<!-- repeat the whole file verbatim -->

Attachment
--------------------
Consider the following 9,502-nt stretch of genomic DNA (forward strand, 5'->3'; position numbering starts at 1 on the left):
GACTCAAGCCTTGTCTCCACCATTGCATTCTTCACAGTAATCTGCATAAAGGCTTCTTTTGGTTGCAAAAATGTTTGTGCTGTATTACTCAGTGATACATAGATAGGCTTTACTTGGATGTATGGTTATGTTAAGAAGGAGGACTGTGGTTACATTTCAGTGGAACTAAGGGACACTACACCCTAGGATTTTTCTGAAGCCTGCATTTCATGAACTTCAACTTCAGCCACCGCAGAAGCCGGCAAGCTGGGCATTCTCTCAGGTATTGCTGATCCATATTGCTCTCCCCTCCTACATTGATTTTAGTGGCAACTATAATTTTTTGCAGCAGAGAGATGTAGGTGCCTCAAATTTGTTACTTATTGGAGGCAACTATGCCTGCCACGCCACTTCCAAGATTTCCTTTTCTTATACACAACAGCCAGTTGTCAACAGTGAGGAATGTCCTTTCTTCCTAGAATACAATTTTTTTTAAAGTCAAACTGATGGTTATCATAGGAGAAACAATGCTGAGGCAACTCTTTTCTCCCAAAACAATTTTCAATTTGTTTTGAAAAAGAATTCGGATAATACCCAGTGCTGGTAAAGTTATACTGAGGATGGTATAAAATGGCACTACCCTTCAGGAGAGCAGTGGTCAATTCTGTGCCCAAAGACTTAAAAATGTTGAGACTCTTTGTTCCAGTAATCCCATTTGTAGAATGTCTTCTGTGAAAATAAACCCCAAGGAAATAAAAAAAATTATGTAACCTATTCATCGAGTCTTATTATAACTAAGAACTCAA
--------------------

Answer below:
Consider the following 9,502-nt stretch of genomic DNA (forward strand, 5'->3'; position numbering starts at 1 on the left):
GACTCAAGCCTTGTCTCCACCATTGCATTCTTCACAGTAATCTGCATAAAGGCTTCTTTTGGTTGCAAAAATGTTTGTGCTGTATTACTCAGTGATACATAGATAGGCTTTACTTGGATGTATGGTTATGTTAAGAAGGAGGACTGTGGTTACATTTCAGTGGAACTAAGGGACACTACACCCTAGGATTTTTCTGAAGCCTGCATTTCATGAACTTCAACTTCAGCCACCGCAGAAGCCGGCAAGCTGGGCATTCTCTCAGGTATTGCTGATCCATATTGCTCTCCCCTCCTACATTGATTTTAGTGGCAACTATAATTTTTTGCAGCAGAGAGATGTAGGTGCCTCAAATTTGTTACTTATTGGAGGCAACTATGCCTGCCACGCCACTTCCAAGATTTCCTTTTCTTATACACAACAGCCAGTTGTCAACAGTGAGGAATGTCCTTTCTTCCTAGAATACAATTTTTTTTAAAGTCAAACTGATGGTTATCATAGGAGAAACAATGCTGAGGCAACTCTTTTCTCCCAAAACAATTTTCAATTTGTTTTGAAAAAGAATTCGGATAATACCCAGTGCTGGTAAAGTTATACTGAGGATGGTATAAAATGGCACTACCCTTCAGGAGAGCAGTGGTCAATTCTGTGCCCAAAGACTTAAAAATGTTGAGACTCTTTGTTCCAGTAATCCCATTTGTAGAATGTCTTCTGTGAAAATAAACCCCAAGGAAATAAAAAAAATTATGTAACCTATTCATCGAGTCTTATTATAACTAAGAACTCAA